To help protect health care workers, Assistant Professor Susan Arnold conducted a survey to track how chemotherapy drugs are handled in hospitals and identify work surfaces that could be contaminated by them.
Assistant Professor Susan Arnold co-developed a method to objectively evaluate and determine if workplace surfaces are ‘clean’ or contaminated by chemicals that can trigger skin allergies.
Assistant Professor Hyun Kim is the lead author of a commentary suggesting that researchers employ the sufficient component cause model to figure out why workers inside Cambodian clothing factories are passing out.
The study co-led by PhD student Ashley Hernandez found only 9% of the 4.9 million guns listed for sale online between 2008 and 2018 displayed evidence of a background check.
PhD student Gabriela Bustamante evaluated the program that uses games and play to teach children about self-esteem, personal boundaries, anatomy, and more.
The method developed by Assistant Professor Susan Arnold could help protect consumers by revealing product formulations that are hazardous to health over time.
Associate Professor Irina Stepanov talks about heated tobacco products, how the new iQOS device works, and what the potential harms and benefits of iQOS are to public health.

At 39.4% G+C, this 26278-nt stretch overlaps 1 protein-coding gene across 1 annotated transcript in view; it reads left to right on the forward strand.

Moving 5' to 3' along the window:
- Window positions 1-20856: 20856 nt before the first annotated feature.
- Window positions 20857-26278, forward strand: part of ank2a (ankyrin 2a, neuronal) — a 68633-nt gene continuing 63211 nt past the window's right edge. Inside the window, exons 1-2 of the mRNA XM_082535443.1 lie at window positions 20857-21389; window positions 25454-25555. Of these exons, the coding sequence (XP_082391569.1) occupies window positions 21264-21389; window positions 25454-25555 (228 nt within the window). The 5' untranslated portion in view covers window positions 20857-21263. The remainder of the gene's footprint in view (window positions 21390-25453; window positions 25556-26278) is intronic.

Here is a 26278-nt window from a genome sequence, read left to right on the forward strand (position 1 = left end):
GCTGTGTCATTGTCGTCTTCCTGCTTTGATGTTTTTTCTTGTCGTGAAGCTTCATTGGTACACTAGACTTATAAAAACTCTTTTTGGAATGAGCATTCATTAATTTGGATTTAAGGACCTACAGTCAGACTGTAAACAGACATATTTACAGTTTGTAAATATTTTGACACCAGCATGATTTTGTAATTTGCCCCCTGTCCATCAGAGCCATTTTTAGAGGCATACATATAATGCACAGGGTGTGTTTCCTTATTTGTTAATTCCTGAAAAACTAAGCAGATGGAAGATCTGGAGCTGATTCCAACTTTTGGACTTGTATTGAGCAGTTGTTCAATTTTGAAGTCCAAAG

Assistant Professor Jon Oliver answers questions about where ticks are most prevalent, what people should do to avoid them, and what people should do if they find a tick on themselves.
Research from recent doctoral graduate Xarviera Appling (PhD ’18) studied the effect of food safety management practices on inspection risk factor violations in 546 routine restaurant inspections.
The method developed by Assistant Professor Silvia Balbo may help researchers uncover the genetic chemistry leading to cancer development, which has broad applications ranging from understanding how toxins are affecting DNA in the body to developing tools to improve outcomes of chemotherapy.
A commentary by Associate Professor Irina Stepanov underscored how toxicity and other IQOS health data are mostly available through studies conducted by the manufacturer, and that independent, academic research into the product is needed to accurately inform and protect the public.